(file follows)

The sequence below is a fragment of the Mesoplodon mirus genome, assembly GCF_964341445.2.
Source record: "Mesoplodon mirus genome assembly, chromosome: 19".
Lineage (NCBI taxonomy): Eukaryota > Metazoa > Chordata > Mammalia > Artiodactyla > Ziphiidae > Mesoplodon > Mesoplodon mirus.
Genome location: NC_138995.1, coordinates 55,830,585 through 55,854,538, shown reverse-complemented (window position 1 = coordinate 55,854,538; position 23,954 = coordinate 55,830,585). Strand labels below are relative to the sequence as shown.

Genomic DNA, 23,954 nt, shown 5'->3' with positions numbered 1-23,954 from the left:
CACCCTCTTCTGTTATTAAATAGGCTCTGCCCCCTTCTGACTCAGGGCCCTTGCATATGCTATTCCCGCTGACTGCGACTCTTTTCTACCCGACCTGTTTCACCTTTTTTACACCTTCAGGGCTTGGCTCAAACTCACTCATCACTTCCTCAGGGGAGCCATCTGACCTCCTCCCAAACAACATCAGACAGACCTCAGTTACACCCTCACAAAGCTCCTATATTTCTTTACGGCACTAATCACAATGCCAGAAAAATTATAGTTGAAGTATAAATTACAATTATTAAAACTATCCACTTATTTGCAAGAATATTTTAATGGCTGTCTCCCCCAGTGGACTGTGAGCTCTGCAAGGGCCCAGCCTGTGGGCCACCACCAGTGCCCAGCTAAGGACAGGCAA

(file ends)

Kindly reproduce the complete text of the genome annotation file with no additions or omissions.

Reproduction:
The sequence below is a fragment of the Mesoplodon mirus genome, assembly GCF_964341445.2.
Source record: "Mesoplodon mirus genome assembly, chromosome: 19".
Lineage (NCBI taxonomy): Eukaryota > Metazoa > Chordata > Mammalia > Artiodactyla > Ziphiidae > Mesoplodon > Mesoplodon mirus.
Genome location: NC_138995.1, coordinates 55,830,585 through 55,854,538, shown reverse-complemented (window position 1 = coordinate 55,854,538; position 23,954 = coordinate 55,830,585). Strand labels below are relative to the sequence as shown.

Genomic DNA, 23,954 nt, shown 5'->3' with positions numbered 1-23,954 from the left:
CACCCTCTTCTGTTATTAAATAGGCTCTGCCCCCTTCTGACTCAGGGCCCTTGCATATGCTATTCCCGCTGACTGCGACTCTTTTCTACCCGACCTGTTTCACCTTTTTTACACCTTCAGGGCTTGGCTCAAACTCACTCATCACTTCCTCAGGGGAGCCATCTGACCTCCTCCCAAACAACATCAGACAGACCTCAGTTACACCCTCACAAAGCTCCTATATTTCTTTACGGCACTAATCACAATGCCAGAAAAATTATAGTTGAAGTATAAATTACAATTATTAAAACTATCCACTTATTTGCAAGAATATTTTAATGGCTGTCTCCCCCAGTGGACTGTGAGCTCTGCAAGGGCCCAGCCTGTGGGCCACCACCAGTGCCCAGCTAAGGACAGGCAA